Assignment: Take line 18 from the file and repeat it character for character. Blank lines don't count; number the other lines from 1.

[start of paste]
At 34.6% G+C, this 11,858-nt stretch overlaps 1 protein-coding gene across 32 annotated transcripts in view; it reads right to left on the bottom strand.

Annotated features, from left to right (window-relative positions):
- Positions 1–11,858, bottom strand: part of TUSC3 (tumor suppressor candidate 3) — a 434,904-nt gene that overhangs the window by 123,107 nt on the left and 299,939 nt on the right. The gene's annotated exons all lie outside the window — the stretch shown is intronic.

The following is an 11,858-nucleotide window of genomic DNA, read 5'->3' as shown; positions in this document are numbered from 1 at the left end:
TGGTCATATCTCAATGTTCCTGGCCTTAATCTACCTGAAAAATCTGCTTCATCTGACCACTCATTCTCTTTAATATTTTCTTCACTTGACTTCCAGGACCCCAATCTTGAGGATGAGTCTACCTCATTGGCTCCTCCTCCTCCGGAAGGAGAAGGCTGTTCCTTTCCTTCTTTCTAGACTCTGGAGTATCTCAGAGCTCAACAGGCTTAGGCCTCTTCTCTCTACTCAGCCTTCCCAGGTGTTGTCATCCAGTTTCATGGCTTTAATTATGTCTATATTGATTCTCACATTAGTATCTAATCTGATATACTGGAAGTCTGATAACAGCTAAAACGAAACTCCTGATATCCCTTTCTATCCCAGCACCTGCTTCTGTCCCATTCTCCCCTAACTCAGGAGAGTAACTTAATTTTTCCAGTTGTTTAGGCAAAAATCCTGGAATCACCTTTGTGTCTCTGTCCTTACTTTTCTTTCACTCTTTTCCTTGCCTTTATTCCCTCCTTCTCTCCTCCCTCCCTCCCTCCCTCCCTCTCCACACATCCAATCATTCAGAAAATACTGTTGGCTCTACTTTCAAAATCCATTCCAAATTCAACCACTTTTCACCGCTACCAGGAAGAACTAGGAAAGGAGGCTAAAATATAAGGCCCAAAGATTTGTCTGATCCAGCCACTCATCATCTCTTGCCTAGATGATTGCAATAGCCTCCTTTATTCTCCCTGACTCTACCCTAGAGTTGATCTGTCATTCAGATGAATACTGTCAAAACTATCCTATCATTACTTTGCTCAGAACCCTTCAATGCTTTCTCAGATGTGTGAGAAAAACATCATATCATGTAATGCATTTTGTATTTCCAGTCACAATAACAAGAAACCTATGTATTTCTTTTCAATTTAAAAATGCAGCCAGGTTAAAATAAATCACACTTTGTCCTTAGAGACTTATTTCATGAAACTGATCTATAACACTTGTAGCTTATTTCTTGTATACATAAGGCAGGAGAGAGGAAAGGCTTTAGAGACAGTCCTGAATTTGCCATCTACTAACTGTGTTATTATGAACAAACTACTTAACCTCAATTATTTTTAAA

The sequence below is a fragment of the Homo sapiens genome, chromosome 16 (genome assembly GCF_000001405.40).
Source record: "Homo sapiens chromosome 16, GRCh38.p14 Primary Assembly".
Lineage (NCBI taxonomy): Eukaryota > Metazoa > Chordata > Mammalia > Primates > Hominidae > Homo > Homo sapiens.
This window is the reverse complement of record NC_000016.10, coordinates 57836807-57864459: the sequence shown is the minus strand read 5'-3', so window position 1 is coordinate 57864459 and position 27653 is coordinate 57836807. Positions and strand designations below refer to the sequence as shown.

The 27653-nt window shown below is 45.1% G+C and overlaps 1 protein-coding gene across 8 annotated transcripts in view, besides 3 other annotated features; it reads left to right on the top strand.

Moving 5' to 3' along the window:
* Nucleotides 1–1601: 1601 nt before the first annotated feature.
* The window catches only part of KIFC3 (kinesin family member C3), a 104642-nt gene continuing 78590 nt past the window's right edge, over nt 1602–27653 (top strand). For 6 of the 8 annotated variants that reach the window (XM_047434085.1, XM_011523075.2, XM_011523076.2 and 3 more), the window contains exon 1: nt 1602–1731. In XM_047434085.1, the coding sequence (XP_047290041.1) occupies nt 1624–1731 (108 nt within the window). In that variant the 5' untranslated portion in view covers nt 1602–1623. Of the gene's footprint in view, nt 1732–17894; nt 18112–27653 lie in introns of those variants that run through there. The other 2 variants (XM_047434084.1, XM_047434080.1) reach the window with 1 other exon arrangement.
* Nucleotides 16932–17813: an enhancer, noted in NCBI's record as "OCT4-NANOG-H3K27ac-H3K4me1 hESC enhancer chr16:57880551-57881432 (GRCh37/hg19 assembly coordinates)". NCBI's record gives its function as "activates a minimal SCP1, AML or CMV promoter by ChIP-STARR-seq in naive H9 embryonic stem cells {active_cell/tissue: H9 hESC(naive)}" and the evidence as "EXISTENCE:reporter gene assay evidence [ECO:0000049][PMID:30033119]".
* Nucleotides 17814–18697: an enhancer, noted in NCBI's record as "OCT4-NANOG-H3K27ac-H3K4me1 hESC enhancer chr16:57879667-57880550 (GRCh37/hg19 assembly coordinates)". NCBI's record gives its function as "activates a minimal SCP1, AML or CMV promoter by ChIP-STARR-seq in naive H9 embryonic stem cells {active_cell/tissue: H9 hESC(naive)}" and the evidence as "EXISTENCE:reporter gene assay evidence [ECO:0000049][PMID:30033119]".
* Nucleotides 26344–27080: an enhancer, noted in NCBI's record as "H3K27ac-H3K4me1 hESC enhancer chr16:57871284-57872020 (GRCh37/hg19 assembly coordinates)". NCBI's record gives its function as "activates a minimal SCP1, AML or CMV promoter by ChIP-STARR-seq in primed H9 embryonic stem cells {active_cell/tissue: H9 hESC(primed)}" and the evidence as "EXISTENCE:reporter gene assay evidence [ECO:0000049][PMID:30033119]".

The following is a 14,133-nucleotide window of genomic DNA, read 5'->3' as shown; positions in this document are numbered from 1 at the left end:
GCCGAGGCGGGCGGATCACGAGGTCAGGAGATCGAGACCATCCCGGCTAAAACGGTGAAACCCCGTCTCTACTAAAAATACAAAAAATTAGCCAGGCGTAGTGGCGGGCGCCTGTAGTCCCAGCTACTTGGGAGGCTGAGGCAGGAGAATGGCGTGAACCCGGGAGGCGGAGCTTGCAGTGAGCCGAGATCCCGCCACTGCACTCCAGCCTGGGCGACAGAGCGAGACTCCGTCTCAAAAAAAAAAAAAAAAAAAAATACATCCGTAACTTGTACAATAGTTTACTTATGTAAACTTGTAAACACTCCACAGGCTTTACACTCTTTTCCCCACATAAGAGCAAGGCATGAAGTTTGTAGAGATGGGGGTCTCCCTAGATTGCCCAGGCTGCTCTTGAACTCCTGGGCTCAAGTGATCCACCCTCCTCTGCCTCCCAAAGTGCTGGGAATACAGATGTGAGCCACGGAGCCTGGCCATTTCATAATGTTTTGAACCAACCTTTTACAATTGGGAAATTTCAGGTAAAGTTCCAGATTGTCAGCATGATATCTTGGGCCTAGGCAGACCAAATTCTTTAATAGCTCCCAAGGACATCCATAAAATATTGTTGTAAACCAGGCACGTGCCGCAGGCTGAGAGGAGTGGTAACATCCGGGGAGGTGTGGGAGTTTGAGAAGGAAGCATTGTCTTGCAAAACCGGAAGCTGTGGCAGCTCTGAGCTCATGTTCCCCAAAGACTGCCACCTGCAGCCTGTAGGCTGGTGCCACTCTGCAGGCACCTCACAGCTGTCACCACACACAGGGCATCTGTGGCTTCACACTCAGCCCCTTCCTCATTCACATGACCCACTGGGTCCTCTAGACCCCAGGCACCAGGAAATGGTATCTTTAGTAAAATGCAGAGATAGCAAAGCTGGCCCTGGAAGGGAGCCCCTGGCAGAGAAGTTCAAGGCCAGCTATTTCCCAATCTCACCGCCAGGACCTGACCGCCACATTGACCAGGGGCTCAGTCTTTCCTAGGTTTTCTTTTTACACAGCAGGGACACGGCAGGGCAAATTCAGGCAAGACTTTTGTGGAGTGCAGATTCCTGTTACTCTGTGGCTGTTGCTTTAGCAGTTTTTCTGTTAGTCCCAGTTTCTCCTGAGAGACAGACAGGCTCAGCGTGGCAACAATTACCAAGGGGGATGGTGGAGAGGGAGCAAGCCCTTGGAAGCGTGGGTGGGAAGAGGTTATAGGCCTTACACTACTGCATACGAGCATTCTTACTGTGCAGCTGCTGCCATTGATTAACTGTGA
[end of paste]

GCCGAGGCGGGCGGATCACGAGGTCAGGAGATCGAGACCATCCCGGCTAAAACGGTGAAACCCCGTCTCTACTAAAAATACAAAAAATTAGCCAGGCGTAGTGGCGGGCGCCTGTAGTCCCAGCTACTTGGGAGGCTGAGGCAGGAGAATGGCGTGAACCCGGGAGGCGGAGCTTGCAGTGAGCCGAGATCCCGCCACTGCACTCCAGCCTGGGCGACAGAGCGAGACTCCGTCTCAAAAAAAAAAAAAAAAAAAAATACATCCGTAACTTGTACAATAGTTTACTTATGTAAACTTGTAAACACTCCACAGGCTTTACACTCTTTTCCCCACATAAGAGCAAGGCATGAAGTTTGTAGAGATGGGGGTCTCCCTAGATTGCCCAGGCTGCTCTTGAACTCCTGGGCTCAAGTGATCCACCCTCCTCTGCCTCCCAAAGTGCTGGGAATACAGATGTGAGCCACGGAGCCTGGCCATTTCATAATGTTTTGAACCAACCTTTTACAATTGGGAAATTTCAGGTAAAGTTCCAGATTGTCAGCATGATATCTTGGGCCTAGGCAGACCAAATTCTTTAATAGCTCCCAAGGACATCCATAAAATATTGTTGTAAACCAGGCACGTGCCGCAGGCTGAGAGGAGTGGTAACATCCGGGGAGGTGTGGGAGTTTGAGAAGGAAGCATTGTCTTGCAAAACCGGAAGCTGTGGCAGCTCTGAGCTCATGTTCCCCAAAGACTGCCACCTGCAGCCTGTAGGCTGGTGCCACTCTGCAGGCACCTCACAGCTGTCACCACACACAGGGCATCTGTGGCTTCACACTCAGCCCCTTCCTCATTCACATGACCCACTGGGTCCTCTAGACCCCAGGCACCAGGAAATGGTATCTTTAGTAAAATGCAGAGATAGCAAAGCTGGCCCTGGAAGGGAGCCCCTGGCAGAGAAGTTCAAGGCCAGCTATTTCCCAATCTCACCGCCAGGACCTGACCGCCACATTGACCAGGGGCTCAGTCTTTCCTAGGTTTTCTTTTTACACAGCAGGGACACGGCAGGGCAAATTCAGGCAAGACTTTTGTGGAGTGCAGATTCCTGTTACTCTGTGGCTGTTGCTTTAGCAGTTTTTCTGTTAGTCCCAGTTTCTCCTGAGAGACAGACAGGCTCAGCGTGGCAACAATTACCAAGGGGGATGGTGGAGAGGGAGCAAGCCCTTGGAAGCGTGGGTGGGAAGAGGTTATAGGCCTTACACTACTGCATACGAGCATTCTTACTGTGCAGCTGCTGCCATTGATTAACTGTGA